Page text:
Response to Weintraub and Garratt
The article by Weintraub and Garratt includes the following key points: (1) the use of coronary artery bypass graft (CABG) to treat chronic total occlusions (CTOs) is limited; (2) surgeons ignore CTOs, simply bypassing them if viability and coronary size >1mm are confirmed; (3) CABG-CTOs can be justified in the setting of multivessel disease; and (4) the concluding remark is “While carrying out studies concerning CABG for CTOs will be difficult, a research agenda in this space is clearly needed.”
The article omits the following facts: (1) CTOs represent a technical challenge only for interventional cardiologists; (2) surgeons do not worry excessively about CTOs, simply bypassing them if viability and coronary size >1 mm are confirmed; (3) since the advent of CABG, CTO has never been an exclusion criterion, with millions of CTOs bypassed; (4) surgeons only treat patients referred by cardiologists; and (5) the Synergy Between Percutaneous Coronary Intervention With Taxus and Cardiac Surgery (SYNTAX) trial confirms the disproportionate inferiority of percutaneous coronary intervention (PCI) versus CABG for large cohorts of CTOs. In addition, the article fails to note that the presumed efficacy of CTO-PCI is only based on comfortable comparisons between successful versus failed procedures, with no controls. The fact that failed CTO-PCI procedures are causing severe iatrogenic injury to thousands of patients, resulting in many deaths, is not represented. This is of concern. Choosing to not report these safety issues may contribute to the disproportionate emphasis on the efficacy of CTO-PCI, which appears to be defined, on no clinical grounds, as on-table recanalization only.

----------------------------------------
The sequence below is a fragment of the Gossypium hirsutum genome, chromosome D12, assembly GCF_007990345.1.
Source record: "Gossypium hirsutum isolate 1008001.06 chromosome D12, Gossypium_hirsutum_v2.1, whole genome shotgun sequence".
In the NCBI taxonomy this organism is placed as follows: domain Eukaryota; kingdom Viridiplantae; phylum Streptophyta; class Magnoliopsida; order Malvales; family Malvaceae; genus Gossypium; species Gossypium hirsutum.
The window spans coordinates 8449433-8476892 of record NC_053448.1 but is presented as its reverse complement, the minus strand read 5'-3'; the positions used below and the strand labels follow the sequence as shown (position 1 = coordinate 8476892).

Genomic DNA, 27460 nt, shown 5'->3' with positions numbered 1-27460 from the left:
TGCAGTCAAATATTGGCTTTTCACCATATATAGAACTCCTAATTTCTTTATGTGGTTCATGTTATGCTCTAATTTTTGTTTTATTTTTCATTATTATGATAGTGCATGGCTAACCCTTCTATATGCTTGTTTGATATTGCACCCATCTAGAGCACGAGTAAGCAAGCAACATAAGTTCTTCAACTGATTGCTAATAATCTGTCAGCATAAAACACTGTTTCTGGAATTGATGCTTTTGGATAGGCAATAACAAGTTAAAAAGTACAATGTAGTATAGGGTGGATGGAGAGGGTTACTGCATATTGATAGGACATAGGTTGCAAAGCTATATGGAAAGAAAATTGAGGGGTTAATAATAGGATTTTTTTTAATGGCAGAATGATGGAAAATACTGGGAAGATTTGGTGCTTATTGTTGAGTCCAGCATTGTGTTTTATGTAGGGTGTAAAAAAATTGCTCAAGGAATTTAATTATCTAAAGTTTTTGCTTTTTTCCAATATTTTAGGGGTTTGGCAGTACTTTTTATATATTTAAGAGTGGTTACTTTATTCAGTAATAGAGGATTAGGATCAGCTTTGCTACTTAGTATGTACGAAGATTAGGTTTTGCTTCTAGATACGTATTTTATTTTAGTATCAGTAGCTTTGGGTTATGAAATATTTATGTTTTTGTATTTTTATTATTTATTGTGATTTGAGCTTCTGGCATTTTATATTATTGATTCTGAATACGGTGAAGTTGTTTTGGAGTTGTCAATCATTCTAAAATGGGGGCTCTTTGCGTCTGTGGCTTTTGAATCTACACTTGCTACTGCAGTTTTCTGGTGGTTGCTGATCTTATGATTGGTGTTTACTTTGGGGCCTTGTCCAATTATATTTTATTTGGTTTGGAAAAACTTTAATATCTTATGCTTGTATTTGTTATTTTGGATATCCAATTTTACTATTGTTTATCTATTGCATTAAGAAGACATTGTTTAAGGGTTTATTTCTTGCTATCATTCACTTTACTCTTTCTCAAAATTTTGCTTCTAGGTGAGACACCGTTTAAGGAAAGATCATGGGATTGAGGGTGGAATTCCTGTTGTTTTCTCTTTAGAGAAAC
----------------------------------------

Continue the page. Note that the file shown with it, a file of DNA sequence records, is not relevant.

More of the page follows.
In this scenario, the call by Weintraub and Garratt for research on the efficacy of CABG-CTO appears misplaced. Clearly, the research focus should be on the safety of CTO-PCI as a potential alternative to medical therapy alone.
- © 2016 American Heart Association, Inc.